Culturally Responsive Schooling is a methodology designed to facilitate effective learning by building meaningful bridges between home and school experiences as well as between academic abstractions and lived sociocultural realities. The goal is to help students thrive academically while also growing into their own confident identity.


This schedule is not final and is intended as an example of what a day could look like. 


Advisory is a structure that is designed to build deep relationships and ensure students' individual needs are met. Students will start each morning in advisory with a small group of peers and one adult. During this time students will greet each other, share about themselves, practice goal-setting and reflection, and prepare for student-led conferences each trimester, among other activities. 


Project-Based Learning will be the method through which our middle school delivers its core curriculum. Each trimester, students will work in groups to dig deep into a topic or theme that connects their academic skills to our local context and they will produce large projects that will be shared publically with families and communities. This could involve, for example, studying the history and science of mining and producing a magazine launch; reading Native literature, doing an oral story-telling project, and writing short stories about experiences in our home communities; or studying physics by designing efficient water pumps. The possibilities are endless! If you are interested in helping brainstorm and design our projects, please consider joining our curriculum commitee! 


Skills Labs are designed as a means to deliver "direct" instruction in foundational academic skills in math, reading, and writing--skills that will be applied and deepened in Project-Based Learning settings. Students will be in small groups with peers of similiar abilities during Skills Labs and will receive short, fast, effective lessons to develop the specific skills that they need in order to flourish as students.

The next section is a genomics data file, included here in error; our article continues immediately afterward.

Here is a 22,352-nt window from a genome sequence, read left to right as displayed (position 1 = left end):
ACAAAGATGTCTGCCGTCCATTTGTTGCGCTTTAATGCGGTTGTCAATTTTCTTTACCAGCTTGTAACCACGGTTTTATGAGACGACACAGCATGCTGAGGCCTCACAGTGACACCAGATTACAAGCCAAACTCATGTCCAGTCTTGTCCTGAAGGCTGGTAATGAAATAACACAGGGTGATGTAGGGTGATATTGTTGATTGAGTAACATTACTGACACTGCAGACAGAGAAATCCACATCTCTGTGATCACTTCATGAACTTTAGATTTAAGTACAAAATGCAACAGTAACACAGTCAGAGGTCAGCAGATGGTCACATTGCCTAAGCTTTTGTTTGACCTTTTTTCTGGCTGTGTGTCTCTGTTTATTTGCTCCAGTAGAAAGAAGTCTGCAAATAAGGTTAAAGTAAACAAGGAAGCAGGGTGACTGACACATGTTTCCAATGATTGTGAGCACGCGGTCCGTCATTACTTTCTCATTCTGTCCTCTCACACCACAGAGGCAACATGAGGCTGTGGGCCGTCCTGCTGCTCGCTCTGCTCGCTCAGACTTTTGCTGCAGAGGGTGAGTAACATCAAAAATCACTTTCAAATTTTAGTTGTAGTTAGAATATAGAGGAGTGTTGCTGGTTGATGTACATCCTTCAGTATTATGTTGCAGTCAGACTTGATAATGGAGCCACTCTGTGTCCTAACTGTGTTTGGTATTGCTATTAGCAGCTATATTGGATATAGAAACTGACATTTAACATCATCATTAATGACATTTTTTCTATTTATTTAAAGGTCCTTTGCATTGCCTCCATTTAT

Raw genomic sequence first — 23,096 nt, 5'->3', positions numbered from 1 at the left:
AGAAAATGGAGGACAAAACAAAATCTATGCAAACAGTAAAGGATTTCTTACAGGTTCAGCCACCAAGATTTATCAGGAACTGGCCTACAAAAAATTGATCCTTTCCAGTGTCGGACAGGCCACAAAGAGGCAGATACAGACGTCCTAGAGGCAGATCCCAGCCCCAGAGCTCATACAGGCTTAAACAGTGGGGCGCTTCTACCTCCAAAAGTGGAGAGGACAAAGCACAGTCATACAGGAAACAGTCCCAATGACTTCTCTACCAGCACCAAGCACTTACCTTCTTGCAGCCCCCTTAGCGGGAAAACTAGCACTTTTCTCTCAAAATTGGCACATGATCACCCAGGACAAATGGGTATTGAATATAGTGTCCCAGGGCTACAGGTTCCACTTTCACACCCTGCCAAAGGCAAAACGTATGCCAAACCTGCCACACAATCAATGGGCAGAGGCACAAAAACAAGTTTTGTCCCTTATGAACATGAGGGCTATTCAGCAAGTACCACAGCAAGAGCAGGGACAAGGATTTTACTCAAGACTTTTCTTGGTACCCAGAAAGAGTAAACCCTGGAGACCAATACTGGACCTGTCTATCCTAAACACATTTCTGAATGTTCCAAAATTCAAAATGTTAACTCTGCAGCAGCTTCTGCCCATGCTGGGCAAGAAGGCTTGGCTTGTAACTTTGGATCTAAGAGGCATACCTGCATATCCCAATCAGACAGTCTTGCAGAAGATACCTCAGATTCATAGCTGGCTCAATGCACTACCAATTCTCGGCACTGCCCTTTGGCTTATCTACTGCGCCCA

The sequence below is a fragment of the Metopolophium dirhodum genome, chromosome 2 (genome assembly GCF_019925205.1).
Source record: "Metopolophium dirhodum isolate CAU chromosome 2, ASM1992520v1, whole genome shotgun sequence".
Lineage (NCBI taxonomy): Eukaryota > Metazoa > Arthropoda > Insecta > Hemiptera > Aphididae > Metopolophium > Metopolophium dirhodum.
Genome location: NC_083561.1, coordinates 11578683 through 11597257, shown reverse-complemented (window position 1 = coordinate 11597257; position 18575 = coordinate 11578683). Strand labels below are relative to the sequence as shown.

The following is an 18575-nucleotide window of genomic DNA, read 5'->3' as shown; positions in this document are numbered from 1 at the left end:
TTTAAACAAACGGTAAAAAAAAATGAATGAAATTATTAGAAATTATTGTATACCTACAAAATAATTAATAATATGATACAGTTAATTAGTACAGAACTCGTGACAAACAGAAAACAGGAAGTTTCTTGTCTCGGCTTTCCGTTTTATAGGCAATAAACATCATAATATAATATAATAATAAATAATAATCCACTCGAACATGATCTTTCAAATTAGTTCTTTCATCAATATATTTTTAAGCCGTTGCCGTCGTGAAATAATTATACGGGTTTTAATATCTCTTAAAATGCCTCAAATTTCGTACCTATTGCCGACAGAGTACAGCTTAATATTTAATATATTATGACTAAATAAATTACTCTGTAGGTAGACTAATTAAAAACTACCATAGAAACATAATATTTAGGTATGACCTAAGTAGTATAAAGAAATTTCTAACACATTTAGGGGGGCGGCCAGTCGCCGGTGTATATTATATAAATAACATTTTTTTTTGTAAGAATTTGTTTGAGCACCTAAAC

We aspire for students to be able to access a rich array of daily elective options, including language coursework. Students will be able to choose from a "menu" of electives each trimester. Electives offer an opportunity for innovation, creativity, and cultural responsiveness in our curriculum. Educators can explore topics they are passionate about, while students can request and design courses, as well. Electives could range from arts courses in pottery or weaving or drama, to language and cultural studies, to different health and wellnes pursuits, culinary arts, farming, etc. They could also be a very specific deep study of a particular topic, like the 2014 Navajo Nation election, for example. As our school and staff grows, the options will also expand and evolve. 

Community Eligibility Provision


Media Release 



Through a partnership with the National Indian Youth Leadership Project, we aspire to offer opportunities for students to learn through outdoor, experiential education. NIYLP is an organization with a long and successful history working with Native youth. We are working on the details, whether it means offering their flagship program, Project Venture, as an elective, or taking all of our new students on outdoor adventures before school starts, we are going to find ways to ensure our youth beneift from NIYLP's expertise. 

bottom of page